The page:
Looking to hear if other’s have had a similar experience.
I have been taking 4mg per week of rapamycin for one year. Over the last year my cholesterol level has increased 25% to 220, LDL levels increased 43% to 140. HDL increased 3% to 66. All other blood markers either remained the same or have improved slightly. Based on the cholesterol level increases, i am going to stop and see what i can do to reverse the increases cholestrol and LDL.
My diet has not changed in a year. Body weight and height have remained the same. BMI around 22. I am mid 50s. Activity is same. I exercise 6 days a week for 40 minutes with averge heart rate in Zone 5 to 155 -160 bpm with max heart rate reaching 180bpm.
I have been unable to find data that can convince me to stay on rapamycin with these elevated levels of cholesterol.
Anyone have a similar experience with this?
If I were you I would take at least a six month break from rapamycin and reevaluate. There is data to support the view that one year’s usage of rapamycin with a long break gives roughly the same benefits as sustained usage.
Rapamycin raises these markers in mice too but in spite of (or maybe because of) these elevated markers they still live longer
I’ve been taking rapamycin 6mg a week for 6 weeks and my cholesterol has slightly increased as well (LDL/total cholesterol). I’m trying to find some supplements that can lower cholesterol so I can continue rapamycin long term.
It is the eternal question of cholesterol. My view about Rapamycin is that through autophagy it improves the mitochondria which then have more effective SLC25A1 proteins. As a consequence of that the level of Acetyl-CoA in the cytosol is higher. This is good for a number of things, but it is also the first step in the creation of Cholesterol. So Cholesterol increases.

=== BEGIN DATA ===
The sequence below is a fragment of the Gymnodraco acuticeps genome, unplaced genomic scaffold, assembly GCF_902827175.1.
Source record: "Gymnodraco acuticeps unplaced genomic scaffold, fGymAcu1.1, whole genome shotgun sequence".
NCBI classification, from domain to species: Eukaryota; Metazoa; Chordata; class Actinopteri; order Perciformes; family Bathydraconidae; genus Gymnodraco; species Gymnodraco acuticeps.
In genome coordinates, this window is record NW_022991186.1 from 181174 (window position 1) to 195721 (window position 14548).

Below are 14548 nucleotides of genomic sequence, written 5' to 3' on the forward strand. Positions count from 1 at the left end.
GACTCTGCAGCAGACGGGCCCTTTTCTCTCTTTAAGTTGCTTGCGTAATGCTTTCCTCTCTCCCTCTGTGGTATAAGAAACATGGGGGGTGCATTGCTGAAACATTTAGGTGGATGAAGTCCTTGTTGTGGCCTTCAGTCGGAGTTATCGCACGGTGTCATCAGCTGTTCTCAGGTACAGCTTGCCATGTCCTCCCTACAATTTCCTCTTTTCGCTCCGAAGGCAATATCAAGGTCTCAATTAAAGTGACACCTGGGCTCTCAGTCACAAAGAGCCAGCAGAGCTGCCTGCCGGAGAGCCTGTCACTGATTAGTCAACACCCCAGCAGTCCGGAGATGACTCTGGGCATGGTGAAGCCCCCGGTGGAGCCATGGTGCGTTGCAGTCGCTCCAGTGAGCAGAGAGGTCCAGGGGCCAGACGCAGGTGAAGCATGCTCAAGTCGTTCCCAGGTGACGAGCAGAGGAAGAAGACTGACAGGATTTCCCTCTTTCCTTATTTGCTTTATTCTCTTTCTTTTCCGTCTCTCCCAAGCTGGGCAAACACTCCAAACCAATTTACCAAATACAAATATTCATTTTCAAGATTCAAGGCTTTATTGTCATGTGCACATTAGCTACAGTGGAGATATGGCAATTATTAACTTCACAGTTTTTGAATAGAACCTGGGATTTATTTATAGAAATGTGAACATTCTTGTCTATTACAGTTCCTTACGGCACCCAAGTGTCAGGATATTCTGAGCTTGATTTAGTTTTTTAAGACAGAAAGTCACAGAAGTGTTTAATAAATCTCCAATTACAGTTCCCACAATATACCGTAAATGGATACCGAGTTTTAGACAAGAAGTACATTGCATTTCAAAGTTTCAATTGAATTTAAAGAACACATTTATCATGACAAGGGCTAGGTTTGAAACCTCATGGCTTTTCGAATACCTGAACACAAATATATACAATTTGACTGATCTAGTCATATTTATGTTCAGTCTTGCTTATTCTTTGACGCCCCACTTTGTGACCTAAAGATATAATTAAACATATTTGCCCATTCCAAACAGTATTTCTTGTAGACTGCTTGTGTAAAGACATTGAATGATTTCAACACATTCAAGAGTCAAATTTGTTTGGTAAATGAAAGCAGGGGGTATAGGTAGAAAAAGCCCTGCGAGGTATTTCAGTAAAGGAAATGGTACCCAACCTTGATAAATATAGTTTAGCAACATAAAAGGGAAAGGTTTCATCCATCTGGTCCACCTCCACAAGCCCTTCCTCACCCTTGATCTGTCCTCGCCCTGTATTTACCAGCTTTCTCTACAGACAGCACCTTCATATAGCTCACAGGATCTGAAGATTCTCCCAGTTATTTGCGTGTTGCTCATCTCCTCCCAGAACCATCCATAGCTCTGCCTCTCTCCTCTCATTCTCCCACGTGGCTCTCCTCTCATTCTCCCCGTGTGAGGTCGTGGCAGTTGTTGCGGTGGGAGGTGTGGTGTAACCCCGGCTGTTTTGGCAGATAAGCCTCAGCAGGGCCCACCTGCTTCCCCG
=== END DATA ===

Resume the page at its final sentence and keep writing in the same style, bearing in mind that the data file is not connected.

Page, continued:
If you then wish Cholesterol to be lower then you would need either to hit another Cholesterol pathway or inhibiting HMG-CoA reductase as with a statin (or indeed Red Yeast Rice - something I intend testing*).
In a sense any good pro longevity action which increases Acetyl-CoA is likely also to kick up Cholesterol in isolation. Hence the arguments about pterostilbene.
- This is in fact a statin.
ps My cholesterol is a bit toppy in SI units, but I am not worrying.
I have historically high cholesterol numbers, too (~400 if left unchecked, which does not vary much with diet). FTR, I’m active, maintain about an 18% body fat, and eat a healthy, balanced diet. On Crestor, my Cholesterol is lowered to about 170. When I added Ezetimibe, that dropped my cholesterol down to 100-102, and adding Rapamycin has not changed those readings for me.
More importantly, adding Ezetimibe dropped my Apo-B from 90-107 down to 52and my LDL from 1539nmol/L down to 917 (adding Omega-3s has helped with the ratios, too). None of that will help with the Lp(a), ofc – that’s going to take a PCSK9 inhibitor (which I’m told is never prescribed without having had an actual cardio event), or gene therapy.
You have a similar apoB numbers. Just started 20mg Crestor and ApoB dropped to 90. I want to get it down further and was thinking about suggesting Ezetimibe to my Physician. Can I ask how much crestor you take and what the dose of Ezetimibe is that was added?
I switched from 40mg of Lipitor over to 20mg of Rosuvastatin (Crestor) a few years ago, then upped that to 40gm to get closer to the results I wanted, but my Apo-B remained stubbornly high. Adding 10mg of Ezetimibe made a huge difference in my numbers.